GA-ASI Participates in U.S. Pacific Fleet’s Unmanned Integrated Battle Problem

An MQ-9 Block 5 unmanned maritime surveillance aircraft system, acting as a surrogate for the MQ-9A SeaGuardian, flies over Independence-variant littoral combat ship USS Coronado (LCS 4) during U.S. Pacific Fleet’s Unmanned Systems Integrated Battle Problem (UxS IBP) 21, April 21. UxS IBP 21 integrates manned and unmanned capabilities into challenging operational scenarios to generate warfighting advantages. U.S. NAVY / Chief Mass Communication Specialist Shannon Renfroe

AN DIEGO — General Atomics Aeronautical Systems Inc. (GA-ASI) participated in U.S. Pacific Fleet’s (PACFLT) Unmanned Integrated Battle Problem ‘21 (UxS IBP 21), April 21-26, 2021, the company said in an April 28 release.

The UxS IBP 21 integrated manned and unmanned capabilities into the most challenging operational scenarios to generate war fighting advantages. The exercise aimed to directly inform warfighters, warfare centers, and developers to further incorporate unmanned capabilities in day-to-day Fleet operations and battle plans.

During UxS IBP 21, a GA-ASI MQ-9A Block 5 unmanned aircraft system (UAS) acted as a surrogate for the MQ-9B SeaGuardian and was able to demonstrate for the first time: successful Link connectivity with U.S. Navy surface ships and aircraft; cooperative anti-submarine warfare (ASW) operations, to include the first successful high-altitude sonobuoy drop from a UAS; Automatic Identification System (AIS) correlation with a U.S. Navy P-8 Poseidon and MH-60R Seahawk; exchange of Link 16 data over Global Command and Control System – Maritime (GCCS-M) from a UAS; and long-range over-the-horizon targeting from a UAS to a U.S. Navy destroyer.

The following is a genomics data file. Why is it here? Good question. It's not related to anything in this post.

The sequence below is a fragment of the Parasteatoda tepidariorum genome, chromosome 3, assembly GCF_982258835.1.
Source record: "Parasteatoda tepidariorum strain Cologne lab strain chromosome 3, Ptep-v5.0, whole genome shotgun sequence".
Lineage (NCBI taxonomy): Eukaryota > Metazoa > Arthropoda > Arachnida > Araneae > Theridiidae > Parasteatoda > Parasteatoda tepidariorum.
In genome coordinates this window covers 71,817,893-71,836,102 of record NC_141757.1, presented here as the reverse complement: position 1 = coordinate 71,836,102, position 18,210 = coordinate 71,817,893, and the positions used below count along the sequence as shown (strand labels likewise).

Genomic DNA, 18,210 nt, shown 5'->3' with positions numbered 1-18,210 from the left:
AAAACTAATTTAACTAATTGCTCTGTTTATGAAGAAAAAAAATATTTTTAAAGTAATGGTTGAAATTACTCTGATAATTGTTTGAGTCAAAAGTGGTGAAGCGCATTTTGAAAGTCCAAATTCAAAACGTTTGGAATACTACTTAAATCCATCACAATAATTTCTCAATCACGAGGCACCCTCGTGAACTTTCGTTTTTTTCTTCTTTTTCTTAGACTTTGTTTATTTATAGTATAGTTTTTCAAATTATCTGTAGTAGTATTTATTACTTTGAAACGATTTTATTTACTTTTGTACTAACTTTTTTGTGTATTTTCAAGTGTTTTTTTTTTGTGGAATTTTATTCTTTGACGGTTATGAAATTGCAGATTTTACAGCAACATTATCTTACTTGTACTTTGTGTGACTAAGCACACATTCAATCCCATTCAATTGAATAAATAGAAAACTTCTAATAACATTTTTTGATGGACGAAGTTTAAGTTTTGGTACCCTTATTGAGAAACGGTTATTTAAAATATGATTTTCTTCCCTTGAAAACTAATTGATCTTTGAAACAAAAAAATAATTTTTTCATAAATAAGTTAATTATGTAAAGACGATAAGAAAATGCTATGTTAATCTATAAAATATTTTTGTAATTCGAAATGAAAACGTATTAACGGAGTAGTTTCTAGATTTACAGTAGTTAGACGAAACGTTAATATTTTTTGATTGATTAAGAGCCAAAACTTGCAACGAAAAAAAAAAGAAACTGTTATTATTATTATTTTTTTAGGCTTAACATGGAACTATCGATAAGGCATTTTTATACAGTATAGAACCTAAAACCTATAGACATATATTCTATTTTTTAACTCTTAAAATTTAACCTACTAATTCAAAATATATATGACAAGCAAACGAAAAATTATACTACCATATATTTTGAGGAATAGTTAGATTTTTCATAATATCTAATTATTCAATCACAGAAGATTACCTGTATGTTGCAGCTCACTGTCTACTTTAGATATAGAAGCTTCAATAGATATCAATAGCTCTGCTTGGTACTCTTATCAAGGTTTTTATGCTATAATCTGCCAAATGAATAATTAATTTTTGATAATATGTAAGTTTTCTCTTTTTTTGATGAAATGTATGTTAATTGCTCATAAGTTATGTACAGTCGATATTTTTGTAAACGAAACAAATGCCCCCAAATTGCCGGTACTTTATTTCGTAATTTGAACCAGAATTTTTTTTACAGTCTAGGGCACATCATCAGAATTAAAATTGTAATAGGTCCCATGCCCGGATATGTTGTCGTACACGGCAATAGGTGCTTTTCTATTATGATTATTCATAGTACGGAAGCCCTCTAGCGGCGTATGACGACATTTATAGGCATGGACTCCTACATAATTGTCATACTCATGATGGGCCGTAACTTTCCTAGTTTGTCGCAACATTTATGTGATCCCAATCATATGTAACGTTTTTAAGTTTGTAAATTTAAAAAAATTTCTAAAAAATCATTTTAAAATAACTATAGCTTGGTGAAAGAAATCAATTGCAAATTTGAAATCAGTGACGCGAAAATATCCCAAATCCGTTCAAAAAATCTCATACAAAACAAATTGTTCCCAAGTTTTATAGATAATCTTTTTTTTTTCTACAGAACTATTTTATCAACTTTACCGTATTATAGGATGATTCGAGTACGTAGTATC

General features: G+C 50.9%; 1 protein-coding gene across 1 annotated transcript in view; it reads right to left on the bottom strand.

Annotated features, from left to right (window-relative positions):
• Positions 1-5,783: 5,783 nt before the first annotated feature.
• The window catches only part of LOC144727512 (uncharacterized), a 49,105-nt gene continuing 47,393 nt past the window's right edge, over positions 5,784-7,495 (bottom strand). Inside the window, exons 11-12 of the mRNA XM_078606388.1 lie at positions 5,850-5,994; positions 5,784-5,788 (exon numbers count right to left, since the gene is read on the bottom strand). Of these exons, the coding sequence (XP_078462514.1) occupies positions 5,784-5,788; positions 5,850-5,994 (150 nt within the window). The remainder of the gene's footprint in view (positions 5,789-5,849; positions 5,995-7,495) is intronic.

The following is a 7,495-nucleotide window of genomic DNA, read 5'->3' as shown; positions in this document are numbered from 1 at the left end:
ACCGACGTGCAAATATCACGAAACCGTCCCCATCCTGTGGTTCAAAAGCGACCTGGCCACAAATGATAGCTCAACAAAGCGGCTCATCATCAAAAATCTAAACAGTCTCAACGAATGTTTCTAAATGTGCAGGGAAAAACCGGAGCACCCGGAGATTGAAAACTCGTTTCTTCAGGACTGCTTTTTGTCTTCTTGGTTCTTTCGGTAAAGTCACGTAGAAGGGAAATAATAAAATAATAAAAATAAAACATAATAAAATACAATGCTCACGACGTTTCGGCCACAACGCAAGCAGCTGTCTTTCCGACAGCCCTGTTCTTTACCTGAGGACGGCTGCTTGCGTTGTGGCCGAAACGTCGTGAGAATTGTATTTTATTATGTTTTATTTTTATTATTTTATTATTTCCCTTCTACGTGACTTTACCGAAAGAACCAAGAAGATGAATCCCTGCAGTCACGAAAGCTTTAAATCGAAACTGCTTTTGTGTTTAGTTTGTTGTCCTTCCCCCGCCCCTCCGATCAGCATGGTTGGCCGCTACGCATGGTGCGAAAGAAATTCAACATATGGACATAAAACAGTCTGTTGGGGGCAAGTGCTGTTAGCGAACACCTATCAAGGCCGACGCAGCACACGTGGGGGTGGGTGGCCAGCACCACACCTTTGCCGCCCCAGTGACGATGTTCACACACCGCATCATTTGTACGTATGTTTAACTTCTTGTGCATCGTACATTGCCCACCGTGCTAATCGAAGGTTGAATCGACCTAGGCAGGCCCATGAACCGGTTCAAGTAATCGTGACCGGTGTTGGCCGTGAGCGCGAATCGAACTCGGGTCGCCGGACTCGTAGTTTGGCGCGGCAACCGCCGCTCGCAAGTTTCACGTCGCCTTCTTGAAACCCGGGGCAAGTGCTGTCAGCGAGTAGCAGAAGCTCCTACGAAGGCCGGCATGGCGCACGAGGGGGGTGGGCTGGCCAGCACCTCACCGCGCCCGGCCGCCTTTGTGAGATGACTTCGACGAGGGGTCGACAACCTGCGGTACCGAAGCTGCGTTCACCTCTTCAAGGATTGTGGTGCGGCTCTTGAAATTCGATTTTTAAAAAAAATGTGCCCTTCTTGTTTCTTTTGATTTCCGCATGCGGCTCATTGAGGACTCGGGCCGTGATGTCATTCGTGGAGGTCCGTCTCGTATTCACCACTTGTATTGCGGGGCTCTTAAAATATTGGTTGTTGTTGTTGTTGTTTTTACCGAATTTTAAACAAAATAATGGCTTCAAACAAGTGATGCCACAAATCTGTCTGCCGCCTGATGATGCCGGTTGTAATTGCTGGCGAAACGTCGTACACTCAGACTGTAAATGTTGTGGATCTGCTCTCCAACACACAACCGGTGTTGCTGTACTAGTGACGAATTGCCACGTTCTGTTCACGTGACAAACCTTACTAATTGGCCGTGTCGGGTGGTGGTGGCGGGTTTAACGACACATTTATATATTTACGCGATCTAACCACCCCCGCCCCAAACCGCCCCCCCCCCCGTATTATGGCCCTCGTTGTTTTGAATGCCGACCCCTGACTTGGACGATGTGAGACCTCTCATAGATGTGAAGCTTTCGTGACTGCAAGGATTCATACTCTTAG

“Our partnership and collaboration with the U.S. Navy during this exercise has been extremely beneficial and helped set the stage for a revolutionary change in how the U.S. Navy and our foreign partners address the increasing challenges and complexities for accomplishing distributed maritime operations,” said J.R. Reid, GA-ASI’s vice president for Defense Department Strategic Development. “We successfully demonstrated several groundbreaking capabilities for the first time, and we look forward to leveraging this momentum to continue to develop and test more advanced capabilities that provide immense value to the warfighter, both domestically and abroad.” 

GA-ASI has expanded the traditional role of the MQ-9 for its U.S. government and foreign customers to support maritime intelligence, surveillance, and reconnaissance missions, including ASW, with the development of the expeditionary MQ-9B SeaGuardian that can safely operate in adverse weather and non-segregated airspace.